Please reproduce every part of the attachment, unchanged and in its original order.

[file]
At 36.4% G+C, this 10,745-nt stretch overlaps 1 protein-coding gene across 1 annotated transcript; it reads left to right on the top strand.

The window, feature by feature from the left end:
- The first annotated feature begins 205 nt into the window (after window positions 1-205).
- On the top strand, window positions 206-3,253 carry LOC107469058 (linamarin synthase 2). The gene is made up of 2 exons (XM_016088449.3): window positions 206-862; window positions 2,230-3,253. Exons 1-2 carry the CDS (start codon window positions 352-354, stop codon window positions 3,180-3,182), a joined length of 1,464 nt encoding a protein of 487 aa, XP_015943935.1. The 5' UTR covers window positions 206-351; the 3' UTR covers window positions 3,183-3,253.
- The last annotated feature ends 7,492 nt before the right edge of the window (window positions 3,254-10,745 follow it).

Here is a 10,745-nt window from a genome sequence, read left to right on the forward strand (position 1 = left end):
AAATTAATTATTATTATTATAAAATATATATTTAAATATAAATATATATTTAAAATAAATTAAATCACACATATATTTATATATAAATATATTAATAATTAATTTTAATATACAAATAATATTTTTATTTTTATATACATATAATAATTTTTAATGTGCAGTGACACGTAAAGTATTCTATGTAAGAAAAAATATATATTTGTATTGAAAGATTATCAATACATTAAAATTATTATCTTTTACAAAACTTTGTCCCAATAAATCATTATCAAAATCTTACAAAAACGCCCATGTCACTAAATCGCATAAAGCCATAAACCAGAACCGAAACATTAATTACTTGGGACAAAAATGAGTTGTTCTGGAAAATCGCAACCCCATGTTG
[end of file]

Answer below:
At 36.4% G+C, this 10,745-nt stretch overlaps 1 protein-coding gene across 1 annotated transcript; it reads left to right on the top strand.

The window, feature by feature from the left end:
- The first annotated feature begins 205 nt into the window (after window positions 1-205).
- On the top strand, window positions 206-3,253 carry LOC107469058 (linamarin synthase 2). The gene is made up of 2 exons (XM_016088449.3): window positions 206-862; window positions 2,230-3,253. Exons 1-2 carry the CDS (start codon window positions 352-354, stop codon window positions 3,180-3,182), a joined length of 1,464 nt encoding a protein of 487 aa, XP_015943935.1. The 5' UTR covers window positions 206-351; the 3' UTR covers window positions 3,183-3,253.
- The last annotated feature ends 7,492 nt before the right edge of the window (window positions 3,254-10,745 follow it).

Here is a 10,745-nt window from a genome sequence, read left to right on the forward strand (position 1 = left end):
AAATTAATTATTATTATTATAAAATATATATTTAAATATAAATATATATTTAAAATAAATTAAATCACACATATATTTATATATAAATATATTAATAATTAATTTTAATATACAAATAATATTTTTATTTTTATATACATATAATAATTTTTAATGTGCAGTGACACGTAAAGTATTCTATGTAAGAAAAAATATATATTTGTATTGAAAGATTATCAATACATTAAAATTATTATCTTTTACAAAACTTTGTCCCAATAAATCATTATCAAAATCTTACAAAAACGCCCATGTCACTAAATCGCATAAAGCCATAAACCAGAACCGAAACATTAATTACTTGGGACAAAAATGAGTTGTTCTGGAAAATCGCAACCCCATGTTG